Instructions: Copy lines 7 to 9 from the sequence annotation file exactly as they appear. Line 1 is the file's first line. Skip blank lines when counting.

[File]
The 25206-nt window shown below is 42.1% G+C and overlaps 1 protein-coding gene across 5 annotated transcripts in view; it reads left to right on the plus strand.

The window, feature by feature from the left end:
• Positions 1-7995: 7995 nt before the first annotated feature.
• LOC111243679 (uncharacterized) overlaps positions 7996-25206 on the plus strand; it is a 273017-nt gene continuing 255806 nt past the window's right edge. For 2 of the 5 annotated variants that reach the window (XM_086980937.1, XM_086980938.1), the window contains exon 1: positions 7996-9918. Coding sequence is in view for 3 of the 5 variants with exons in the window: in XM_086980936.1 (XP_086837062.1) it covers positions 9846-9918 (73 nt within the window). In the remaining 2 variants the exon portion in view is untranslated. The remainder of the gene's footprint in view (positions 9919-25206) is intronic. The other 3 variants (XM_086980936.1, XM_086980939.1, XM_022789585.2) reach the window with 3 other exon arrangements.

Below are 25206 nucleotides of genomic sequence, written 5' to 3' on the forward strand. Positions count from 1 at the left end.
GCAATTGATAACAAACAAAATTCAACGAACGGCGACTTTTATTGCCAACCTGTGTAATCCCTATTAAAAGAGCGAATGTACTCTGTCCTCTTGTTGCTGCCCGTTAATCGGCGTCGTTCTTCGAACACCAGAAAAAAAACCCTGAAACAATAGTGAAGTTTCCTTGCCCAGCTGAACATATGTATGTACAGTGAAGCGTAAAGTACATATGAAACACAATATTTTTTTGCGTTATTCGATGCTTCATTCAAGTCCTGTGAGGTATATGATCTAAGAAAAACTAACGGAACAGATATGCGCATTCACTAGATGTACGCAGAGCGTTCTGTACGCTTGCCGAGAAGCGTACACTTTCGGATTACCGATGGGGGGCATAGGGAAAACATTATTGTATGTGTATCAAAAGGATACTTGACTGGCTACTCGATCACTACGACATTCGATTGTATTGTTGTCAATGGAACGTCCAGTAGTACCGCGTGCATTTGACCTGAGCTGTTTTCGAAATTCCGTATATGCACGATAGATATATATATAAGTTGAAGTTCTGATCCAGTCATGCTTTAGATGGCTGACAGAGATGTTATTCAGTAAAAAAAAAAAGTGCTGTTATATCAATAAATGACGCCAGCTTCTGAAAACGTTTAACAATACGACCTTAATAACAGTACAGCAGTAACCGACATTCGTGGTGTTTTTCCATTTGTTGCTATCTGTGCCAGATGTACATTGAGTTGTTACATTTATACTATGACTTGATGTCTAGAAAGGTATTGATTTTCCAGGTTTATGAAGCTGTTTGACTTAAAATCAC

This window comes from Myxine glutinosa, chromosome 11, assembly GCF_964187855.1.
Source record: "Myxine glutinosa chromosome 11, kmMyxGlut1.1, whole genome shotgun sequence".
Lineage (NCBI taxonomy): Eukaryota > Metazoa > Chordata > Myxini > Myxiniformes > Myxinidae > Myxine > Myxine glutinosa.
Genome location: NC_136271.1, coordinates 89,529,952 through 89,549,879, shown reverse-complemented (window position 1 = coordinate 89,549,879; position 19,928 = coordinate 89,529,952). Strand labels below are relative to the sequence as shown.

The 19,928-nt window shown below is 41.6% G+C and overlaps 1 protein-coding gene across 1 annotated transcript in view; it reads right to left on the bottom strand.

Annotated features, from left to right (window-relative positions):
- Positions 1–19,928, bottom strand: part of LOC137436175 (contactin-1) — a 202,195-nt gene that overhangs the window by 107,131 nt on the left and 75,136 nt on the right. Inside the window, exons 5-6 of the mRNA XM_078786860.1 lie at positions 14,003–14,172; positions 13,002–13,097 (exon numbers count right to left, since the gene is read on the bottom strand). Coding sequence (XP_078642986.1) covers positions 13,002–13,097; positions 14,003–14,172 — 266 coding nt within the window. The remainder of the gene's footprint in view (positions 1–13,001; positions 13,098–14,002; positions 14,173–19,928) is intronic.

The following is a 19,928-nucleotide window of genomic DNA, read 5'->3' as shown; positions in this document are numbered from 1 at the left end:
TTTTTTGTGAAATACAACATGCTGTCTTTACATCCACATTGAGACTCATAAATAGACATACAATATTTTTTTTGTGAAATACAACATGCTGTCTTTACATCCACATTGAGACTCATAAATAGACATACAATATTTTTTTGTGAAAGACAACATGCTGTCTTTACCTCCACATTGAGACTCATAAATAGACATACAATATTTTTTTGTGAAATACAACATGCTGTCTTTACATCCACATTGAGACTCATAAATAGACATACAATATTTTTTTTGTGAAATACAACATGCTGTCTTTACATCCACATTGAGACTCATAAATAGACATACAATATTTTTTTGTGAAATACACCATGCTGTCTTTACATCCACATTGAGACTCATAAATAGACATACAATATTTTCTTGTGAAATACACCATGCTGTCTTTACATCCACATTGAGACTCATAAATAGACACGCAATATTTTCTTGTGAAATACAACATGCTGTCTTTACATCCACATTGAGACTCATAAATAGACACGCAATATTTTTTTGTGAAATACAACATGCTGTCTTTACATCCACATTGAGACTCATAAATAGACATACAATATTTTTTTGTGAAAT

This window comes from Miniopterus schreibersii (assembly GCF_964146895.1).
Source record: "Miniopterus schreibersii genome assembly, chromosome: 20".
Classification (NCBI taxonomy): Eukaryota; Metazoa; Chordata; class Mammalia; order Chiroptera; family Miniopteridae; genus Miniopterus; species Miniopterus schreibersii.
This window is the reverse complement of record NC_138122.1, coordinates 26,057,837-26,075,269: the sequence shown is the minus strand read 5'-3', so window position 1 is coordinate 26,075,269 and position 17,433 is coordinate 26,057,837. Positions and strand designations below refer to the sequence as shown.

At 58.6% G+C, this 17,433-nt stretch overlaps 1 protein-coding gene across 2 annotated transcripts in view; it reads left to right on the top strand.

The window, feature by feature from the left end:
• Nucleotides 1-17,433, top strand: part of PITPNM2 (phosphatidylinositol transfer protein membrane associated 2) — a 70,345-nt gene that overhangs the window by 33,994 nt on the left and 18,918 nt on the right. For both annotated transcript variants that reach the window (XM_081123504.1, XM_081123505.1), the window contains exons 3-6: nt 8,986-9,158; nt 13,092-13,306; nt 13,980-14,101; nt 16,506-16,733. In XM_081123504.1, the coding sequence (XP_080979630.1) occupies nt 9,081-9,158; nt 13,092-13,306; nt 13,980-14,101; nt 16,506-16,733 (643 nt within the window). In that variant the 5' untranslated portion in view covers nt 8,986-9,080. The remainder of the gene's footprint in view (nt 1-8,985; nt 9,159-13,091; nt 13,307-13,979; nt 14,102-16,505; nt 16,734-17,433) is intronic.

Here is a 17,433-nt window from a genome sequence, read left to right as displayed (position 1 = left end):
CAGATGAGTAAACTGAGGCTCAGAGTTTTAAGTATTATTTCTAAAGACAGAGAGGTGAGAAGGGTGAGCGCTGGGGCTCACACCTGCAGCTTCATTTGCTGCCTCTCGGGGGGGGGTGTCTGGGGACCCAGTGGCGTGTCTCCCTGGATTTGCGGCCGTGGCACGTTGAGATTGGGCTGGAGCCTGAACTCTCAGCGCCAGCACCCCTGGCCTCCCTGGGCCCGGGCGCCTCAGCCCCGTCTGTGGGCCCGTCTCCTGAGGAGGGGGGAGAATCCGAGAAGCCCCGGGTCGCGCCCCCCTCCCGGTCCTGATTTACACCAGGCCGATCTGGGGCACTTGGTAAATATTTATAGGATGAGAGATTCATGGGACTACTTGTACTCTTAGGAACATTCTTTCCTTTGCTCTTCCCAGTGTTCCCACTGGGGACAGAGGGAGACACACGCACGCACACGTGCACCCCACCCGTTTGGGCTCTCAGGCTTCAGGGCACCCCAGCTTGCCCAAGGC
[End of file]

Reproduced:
This window comes from Myxine glutinosa, chromosome 11, assembly GCF_964187855.1.
Source record: "Myxine glutinosa chromosome 11, kmMyxGlut1.1, whole genome shotgun sequence".
Lineage (NCBI taxonomy): Eukaryota > Metazoa > Chordata > Myxini > Myxiniformes > Myxinidae > Myxine > Myxine glutinosa.